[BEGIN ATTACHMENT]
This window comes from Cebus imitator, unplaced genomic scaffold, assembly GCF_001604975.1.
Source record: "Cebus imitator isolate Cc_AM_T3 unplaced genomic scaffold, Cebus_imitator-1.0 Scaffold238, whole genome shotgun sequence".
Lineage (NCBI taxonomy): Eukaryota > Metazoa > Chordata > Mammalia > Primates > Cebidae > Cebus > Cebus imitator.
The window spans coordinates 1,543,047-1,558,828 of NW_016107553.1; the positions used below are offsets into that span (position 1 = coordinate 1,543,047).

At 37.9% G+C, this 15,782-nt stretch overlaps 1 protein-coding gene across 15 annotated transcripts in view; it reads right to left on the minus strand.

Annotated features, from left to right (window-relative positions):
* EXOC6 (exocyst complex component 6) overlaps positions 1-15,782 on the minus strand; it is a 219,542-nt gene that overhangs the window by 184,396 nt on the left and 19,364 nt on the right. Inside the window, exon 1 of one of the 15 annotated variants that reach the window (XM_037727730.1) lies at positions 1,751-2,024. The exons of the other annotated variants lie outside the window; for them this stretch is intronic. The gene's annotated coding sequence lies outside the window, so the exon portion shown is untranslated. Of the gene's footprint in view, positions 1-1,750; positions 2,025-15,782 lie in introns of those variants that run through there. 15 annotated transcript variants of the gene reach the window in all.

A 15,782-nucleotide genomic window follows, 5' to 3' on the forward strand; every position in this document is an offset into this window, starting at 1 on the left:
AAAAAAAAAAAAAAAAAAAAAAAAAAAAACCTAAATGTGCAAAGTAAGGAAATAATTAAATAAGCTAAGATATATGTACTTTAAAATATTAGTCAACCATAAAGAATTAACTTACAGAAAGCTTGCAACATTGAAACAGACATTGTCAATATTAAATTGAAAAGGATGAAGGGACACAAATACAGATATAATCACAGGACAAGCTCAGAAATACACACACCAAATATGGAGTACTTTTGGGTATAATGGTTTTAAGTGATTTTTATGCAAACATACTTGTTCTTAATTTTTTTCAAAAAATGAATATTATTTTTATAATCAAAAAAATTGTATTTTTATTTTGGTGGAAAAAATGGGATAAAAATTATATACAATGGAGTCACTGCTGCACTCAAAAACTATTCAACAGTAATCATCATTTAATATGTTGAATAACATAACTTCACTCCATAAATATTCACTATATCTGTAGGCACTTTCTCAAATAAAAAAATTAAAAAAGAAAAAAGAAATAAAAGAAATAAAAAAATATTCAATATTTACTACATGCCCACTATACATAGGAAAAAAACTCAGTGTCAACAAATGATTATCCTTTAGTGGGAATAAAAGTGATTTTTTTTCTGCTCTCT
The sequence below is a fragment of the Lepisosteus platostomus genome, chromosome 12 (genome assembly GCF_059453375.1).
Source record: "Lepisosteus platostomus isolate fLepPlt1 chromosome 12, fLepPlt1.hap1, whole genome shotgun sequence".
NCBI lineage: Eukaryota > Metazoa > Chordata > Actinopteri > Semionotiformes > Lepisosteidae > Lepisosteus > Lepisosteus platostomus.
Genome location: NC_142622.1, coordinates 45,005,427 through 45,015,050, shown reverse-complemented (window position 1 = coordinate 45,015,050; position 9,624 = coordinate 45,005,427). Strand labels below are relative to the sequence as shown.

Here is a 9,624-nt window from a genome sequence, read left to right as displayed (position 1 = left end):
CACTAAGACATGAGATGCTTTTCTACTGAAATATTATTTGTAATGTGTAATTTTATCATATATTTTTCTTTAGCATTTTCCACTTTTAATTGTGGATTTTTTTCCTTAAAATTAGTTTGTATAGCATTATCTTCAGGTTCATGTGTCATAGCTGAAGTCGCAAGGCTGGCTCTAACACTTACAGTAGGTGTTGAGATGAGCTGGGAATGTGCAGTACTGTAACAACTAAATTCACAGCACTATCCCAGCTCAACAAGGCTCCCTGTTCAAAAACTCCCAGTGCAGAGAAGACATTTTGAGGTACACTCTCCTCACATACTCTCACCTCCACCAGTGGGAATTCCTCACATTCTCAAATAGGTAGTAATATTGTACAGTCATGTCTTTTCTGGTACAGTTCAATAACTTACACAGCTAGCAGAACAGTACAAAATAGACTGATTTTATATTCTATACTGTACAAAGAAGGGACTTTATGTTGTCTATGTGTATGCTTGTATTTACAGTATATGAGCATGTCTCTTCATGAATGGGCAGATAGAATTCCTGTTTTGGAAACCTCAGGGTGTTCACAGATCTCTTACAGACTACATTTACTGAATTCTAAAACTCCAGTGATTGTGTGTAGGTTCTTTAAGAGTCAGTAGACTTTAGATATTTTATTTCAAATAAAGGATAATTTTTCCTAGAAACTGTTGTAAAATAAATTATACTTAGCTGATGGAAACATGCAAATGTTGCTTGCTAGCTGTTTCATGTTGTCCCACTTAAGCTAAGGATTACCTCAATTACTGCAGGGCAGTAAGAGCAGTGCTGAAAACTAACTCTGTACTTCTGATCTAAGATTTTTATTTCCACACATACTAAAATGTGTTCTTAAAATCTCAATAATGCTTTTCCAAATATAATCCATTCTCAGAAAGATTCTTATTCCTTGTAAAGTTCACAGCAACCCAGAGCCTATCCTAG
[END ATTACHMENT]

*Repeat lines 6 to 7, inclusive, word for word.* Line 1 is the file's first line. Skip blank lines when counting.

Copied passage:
Annotated features, from left to right (window-relative positions):
* EXOC6 (exocyst complex component 6) overlaps positions 1-15,782 on the minus strand; it is a 219,542-nt gene that overhangs the window by 184,396 nt on the left and 19,364 nt on the right. Inside the window, exon 1 of one of the 15 annotated variants that reach the window (XM_037727730.1) lies at positions 1,751-2,024. The exons of the other annotated variants lie outside the window; for them this stretch is intronic. The gene's annotated coding sequence lies outside the window, so the exon portion shown is untranslated. Of the gene's footprint in view, positions 1-1,750; positions 2,025-15,782 lie in introns of those variants that run through there. 15 annotated transcript variants of the gene reach the window in all.